Surrounded by a motley crew of felines was Lieutenant Wobbles, scruffy and three-legged, but downright adorable.
It was a breezy April morning in the heart of Rome when my sister pointed him out. You see, hundreds of the four-legged creatures congregate in Largo di Torre Argentina, an ancient site in Rome that has morphed into an open-air cat sanctuary. Tucked away and quiet, it's dotted with stately, dilapidated columns. And, rumor has it that these remains mark the spot where Julius Caesar was assassinated.
Most days, on the way to the Tiber River to walk my sister's beagle, we'd stop by and see how many cats we could spot.
"There's Lord Watchtower," she pointed at the one perched high above the others. "And Professor Midnight," she said, pointing at the silky black one.
It's a pastime loved by many. So much so, there is an adoption program so you can take your furball back home. And it's not just in Rome. There are sites around the world that serve as meccas for cats and tourists alike. Here are a few more:
Ernest Hemingway Home & Museum
Key West, Fla.
The Hemingway Home in Key West is famous for more than one reason. First of all, it's where Hemingway penned 70% of his life's work in what was the most prolific time for him. But because the famed writer was a huge fan of cats, it's also a cozy home to a handful of furry felines of the six-toed variety. It all began with Snowball, a white polydactyl cat given to Hemingway by a ship's captain. Today, there more than 40 cats roaming the lush, one-acre property. You'll see them playing, eating or lapping up water from the cat fountain. And it's not uncommon to see one curled up on Hemingway's bed.
You can also call them by name. Hemingway affectionately named all of his cats after famous people, so the site's caretakers keep that same tradition alive today. Hence, you will meet Martha Gellhorn, Etta James and Hairy Truman. Note: The cats may be petted, but visitors are not allowed to pick them up.
In the Japanese fishing village of Tashirojima cats outnumber humans. Granted, there are only 100 humans, but still, that's a lot of cats. In fact, it's been nicknamed Neko Island, which means Cat Island in Japanese, and it's easy to see why. Happy feline residents lounge on sailboats, prowl along the shoreline and perch on the rooftops. It's a pretty good cat life because the locals love and nurture them, as they believe it brings good luck and prosperity.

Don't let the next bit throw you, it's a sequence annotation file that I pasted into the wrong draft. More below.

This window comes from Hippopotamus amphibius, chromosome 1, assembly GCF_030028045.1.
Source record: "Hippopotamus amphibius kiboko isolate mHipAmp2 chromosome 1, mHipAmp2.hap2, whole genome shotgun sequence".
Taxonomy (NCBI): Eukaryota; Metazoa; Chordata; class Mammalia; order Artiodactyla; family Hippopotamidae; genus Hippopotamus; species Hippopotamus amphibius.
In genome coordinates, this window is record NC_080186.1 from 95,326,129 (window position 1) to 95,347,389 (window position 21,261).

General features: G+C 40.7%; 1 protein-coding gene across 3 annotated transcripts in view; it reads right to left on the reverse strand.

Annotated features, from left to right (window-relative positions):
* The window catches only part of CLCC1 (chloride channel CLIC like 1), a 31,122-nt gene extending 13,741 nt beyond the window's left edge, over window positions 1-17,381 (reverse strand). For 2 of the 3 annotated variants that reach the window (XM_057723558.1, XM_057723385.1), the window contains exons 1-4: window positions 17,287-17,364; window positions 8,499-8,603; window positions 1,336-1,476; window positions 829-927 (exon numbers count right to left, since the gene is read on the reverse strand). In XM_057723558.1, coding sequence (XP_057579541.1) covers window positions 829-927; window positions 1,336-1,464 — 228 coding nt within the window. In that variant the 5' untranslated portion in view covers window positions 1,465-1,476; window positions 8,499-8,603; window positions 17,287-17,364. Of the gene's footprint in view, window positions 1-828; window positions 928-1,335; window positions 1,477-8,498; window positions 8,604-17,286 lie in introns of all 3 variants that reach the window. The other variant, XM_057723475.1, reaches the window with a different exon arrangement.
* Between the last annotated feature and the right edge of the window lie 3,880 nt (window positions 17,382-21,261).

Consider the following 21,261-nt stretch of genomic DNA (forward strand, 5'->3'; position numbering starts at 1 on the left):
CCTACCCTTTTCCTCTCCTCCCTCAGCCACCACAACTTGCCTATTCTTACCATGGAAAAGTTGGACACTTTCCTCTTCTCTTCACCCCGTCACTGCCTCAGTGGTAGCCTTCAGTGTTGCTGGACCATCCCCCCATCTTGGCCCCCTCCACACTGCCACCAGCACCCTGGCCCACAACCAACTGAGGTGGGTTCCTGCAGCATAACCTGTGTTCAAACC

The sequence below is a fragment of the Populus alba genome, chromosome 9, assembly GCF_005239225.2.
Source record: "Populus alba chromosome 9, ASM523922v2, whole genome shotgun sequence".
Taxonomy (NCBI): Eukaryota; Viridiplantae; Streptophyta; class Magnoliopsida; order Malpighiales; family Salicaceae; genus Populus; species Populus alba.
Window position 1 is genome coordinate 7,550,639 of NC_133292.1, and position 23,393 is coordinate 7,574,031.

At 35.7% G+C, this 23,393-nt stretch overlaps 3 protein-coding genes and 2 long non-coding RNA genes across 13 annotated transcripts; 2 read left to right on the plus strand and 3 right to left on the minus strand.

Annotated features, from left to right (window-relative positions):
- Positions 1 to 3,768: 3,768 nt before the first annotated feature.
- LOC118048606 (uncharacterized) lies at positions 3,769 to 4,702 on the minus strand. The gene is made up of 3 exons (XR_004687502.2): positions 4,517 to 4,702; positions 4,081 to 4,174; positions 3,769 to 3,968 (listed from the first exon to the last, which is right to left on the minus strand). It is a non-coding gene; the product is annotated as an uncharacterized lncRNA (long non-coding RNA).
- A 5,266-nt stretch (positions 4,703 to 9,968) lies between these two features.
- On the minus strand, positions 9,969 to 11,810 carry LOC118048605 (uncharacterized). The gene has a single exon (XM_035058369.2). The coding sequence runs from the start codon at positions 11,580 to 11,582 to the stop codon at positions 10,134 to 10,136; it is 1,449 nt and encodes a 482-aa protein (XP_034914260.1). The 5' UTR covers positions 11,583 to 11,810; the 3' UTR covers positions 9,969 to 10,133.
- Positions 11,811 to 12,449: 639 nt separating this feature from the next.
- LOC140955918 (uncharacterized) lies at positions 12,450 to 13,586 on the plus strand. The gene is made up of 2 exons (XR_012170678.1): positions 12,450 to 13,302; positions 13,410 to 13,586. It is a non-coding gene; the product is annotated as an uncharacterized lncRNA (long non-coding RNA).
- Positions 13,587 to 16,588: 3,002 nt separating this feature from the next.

Rumor has it that long ago when residents were raising silkworms, there was a problem with mice. So felines were brought in to help chase away the rodents. Plus, in the 1800s, fisherman felt certain that cats could predict weather patterns and even the catch of the day. And so, the love of the many cat inhabitants began.
In other words, the cats there pretty much rule. You can tell by the amount of cat signage, artwork and the cat shrine. And get this: Dogs aren't allowed; they've been banned from the island. If you visit, keep this in mind: Since the cats are well taken care of, it is frowned upon for tourists to bring them food. And if you are a cat-lover, you might enjoy staying the night in a cat-shaped lodge (available April through October).
The defunct mining town of Houtong is getting a lot of attention these days. Mainly because more than 100 playful cats live in this ecological park. Tabbies, calicos, you name it. Until the 1970s, it was a booming coal-mining town. But after the rise of electric trains, the town began to go downhill.
But one cat lover and a slew of volunteers has changed all of that by setting up cat photography classes. They posted the cats' pictures on the Internet, and voila!visitors from all over showed up to photograph them. And now Houtong is on the map.
There are indeed photos ops around every corner. Here, you can peruse gift shops hawking cat-shaped pineapple pastries and cat-themed artwork. And who can resist snapping a photo in front of the footbridge? It's festooned with ears at one end and a tail at the other and includes an elevated catwalk so the cats can easily come down from the village to greet visitors arriving by train.
Kalkan, an old fishing town on the Turkish Mediterranean Coast, is known for its traditional white-washed homes and its brightly colored bougainvillea. So, it comes as no surprise that tourists from around the world return here year after year to soak in the beauty. Nestled in a curved bay on the Lycian coast, it is charming in every way.
However, it's equally well known for its mass of stray cats and the kitty-loving tourists that dote on them. You can find them in every direction: at the old mosque, on the beach and in the souvenir shops. Surprisingly, most of them look very healthy and happy, thanks to the Kalkan Association for the Protection of Street Animals.